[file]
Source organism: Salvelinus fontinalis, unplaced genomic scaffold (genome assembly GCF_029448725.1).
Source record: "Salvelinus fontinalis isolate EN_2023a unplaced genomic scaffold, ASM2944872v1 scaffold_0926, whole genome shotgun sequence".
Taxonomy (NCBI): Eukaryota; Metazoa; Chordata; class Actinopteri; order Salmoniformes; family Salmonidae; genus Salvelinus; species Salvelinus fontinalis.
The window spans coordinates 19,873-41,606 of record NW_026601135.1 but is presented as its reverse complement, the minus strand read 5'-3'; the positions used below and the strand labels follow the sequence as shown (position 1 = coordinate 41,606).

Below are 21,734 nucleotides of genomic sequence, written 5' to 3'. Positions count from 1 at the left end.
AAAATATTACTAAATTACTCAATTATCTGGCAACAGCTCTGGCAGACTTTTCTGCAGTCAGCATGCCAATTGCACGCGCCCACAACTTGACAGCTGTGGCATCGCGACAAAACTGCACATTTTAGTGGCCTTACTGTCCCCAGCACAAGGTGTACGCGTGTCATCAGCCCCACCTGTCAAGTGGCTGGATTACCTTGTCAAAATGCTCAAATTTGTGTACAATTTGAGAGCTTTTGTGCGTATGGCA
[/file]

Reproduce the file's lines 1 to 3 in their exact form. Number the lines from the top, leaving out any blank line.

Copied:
Source organism: Salvelinus fontinalis, unplaced genomic scaffold (genome assembly GCF_029448725.1).
Source record: "Salvelinus fontinalis isolate EN_2023a unplaced genomic scaffold, ASM2944872v1 scaffold_0926, whole genome shotgun sequence".
Taxonomy (NCBI): Eukaryota; Metazoa; Chordata; class Actinopteri; order Salmoniformes; family Salmonidae; genus Salvelinus; species Salvelinus fontinalis.